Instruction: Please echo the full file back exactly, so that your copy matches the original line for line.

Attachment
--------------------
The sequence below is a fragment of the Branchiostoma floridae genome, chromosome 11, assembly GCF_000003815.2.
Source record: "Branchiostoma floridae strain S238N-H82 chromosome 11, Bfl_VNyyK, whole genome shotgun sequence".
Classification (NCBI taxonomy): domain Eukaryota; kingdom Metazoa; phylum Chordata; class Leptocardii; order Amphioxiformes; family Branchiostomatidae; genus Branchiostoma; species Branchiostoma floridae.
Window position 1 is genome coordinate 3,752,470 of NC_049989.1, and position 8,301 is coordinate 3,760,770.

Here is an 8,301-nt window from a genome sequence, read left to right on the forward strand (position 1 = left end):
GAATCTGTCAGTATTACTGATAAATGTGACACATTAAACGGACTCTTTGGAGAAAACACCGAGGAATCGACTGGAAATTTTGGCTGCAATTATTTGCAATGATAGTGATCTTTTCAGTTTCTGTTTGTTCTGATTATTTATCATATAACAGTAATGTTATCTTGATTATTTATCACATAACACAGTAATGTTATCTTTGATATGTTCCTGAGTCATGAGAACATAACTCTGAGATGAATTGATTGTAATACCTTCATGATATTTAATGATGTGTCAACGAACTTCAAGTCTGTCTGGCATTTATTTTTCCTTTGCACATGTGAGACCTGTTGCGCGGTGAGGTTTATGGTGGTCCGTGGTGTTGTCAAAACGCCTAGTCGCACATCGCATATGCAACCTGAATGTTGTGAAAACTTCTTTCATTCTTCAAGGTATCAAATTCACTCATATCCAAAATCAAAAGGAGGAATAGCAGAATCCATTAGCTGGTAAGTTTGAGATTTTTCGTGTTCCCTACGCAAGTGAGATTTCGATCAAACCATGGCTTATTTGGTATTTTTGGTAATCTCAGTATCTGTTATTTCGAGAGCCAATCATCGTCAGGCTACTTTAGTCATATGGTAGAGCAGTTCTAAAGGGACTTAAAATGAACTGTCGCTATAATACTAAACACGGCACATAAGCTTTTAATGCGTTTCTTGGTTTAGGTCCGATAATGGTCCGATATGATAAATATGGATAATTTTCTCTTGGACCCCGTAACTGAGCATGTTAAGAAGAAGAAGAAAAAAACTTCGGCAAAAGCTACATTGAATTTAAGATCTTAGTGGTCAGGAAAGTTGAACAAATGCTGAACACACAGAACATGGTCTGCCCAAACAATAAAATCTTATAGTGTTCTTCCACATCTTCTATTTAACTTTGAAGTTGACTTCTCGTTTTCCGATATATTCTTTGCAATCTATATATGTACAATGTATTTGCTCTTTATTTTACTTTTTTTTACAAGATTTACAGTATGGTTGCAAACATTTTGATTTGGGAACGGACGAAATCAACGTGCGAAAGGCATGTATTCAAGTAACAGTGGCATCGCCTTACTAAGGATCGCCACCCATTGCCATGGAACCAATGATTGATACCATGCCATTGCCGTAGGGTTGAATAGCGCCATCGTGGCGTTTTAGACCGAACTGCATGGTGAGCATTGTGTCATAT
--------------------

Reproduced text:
The sequence below is a fragment of the Branchiostoma floridae genome, chromosome 11, assembly GCF_000003815.2.
Source record: "Branchiostoma floridae strain S238N-H82 chromosome 11, Bfl_VNyyK, whole genome shotgun sequence".
Classification (NCBI taxonomy): domain Eukaryota; kingdom Metazoa; phylum Chordata; class Leptocardii; order Amphioxiformes; family Branchiostomatidae; genus Branchiostoma; species Branchiostoma floridae.
Window position 1 is genome coordinate 3,752,470 of NC_049989.1, and position 8,301 is coordinate 3,760,770.

Here is an 8,301-nt window from a genome sequence, read left to right on the forward strand (position 1 = left end):
GAATCTGTCAGTATTACTGATAAATGTGACACATTAAACGGACTCTTTGGAGAAAACACCGAGGAATCGACTGGAAATTTTGGCTGCAATTATTTGCAATGATAGTGATCTTTTCAGTTTCTGTTTGTTCTGATTATTTATCATATAACAGTAATGTTATCTTGATTATTTATCACATAACACAGTAATGTTATCTTTGATATGTTCCTGAGTCATGAGAACATAACTCTGAGATGAATTGATTGTAATACCTTCATGATATTTAATGATGTGTCAACGAACTTCAAGTCTGTCTGGCATTTATTTTTCCTTTGCACATGTGAGACCTGTTGCGCGGTGAGGTTTATGGTGGTCCGTGGTGTTGTCAAAACGCCTAGTCGCACATCGCATATGCAACCTGAATGTTGTGAAAACTTCTTTCATTCTTCAAGGTATCAAATTCACTCATATCCAAAATCAAAAGGAGGAATAGCAGAATCCATTAGCTGGTAAGTTTGAGATTTTTCGTGTTCCCTACGCAAGTGAGATTTCGATCAAACCATGGCTTATTTGGTATTTTTGGTAATCTCAGTATCTGTTATTTCGAGAGCCAATCATCGTCAGGCTACTTTAGTCATATGGTAGAGCAGTTCTAAAGGGACTTAAAATGAACTGTCGCTATAATACTAAACACGGCACATAAGCTTTTAATGCGTTTCTTGGTTTAGGTCCGATAATGGTCCGATATGATAAATATGGATAATTTTCTCTTGGACCCCGTAACTGAGCATGTTAAGAAGAAGAAGAAAAAAACTTCGGCAAAAGCTACATTGAATTTAAGATCTTAGTGGTCAGGAAAGTTGAACAAATGCTGAACACACAGAACATGGTCTGCCCAAACAATAAAATCTTATAGTGTTCTTCCACATCTTCTATTTAACTTTGAAGTTGACTTCTCGTTTTCCGATATATTCTTTGCAATCTATATATGTACAATGTATTTGCTCTTTATTTTACTTTTTTTTACAAGATTTACAGTATGGTTGCAAACATTTTGATTTGGGAACGGACGAAATCAACGTGCGAAAGGCATGTATTCAAGTAACAGTGGCATCGCCTTACTAAGGATCGCCACCCATTGCCATGGAACCAATGATTGATACCATGCCATTGCCGTAGGGTTGAATAGCGCCATCGTGGCGTTTTAGACCGAACTGCATGGTGAGCATTGTGTCATAT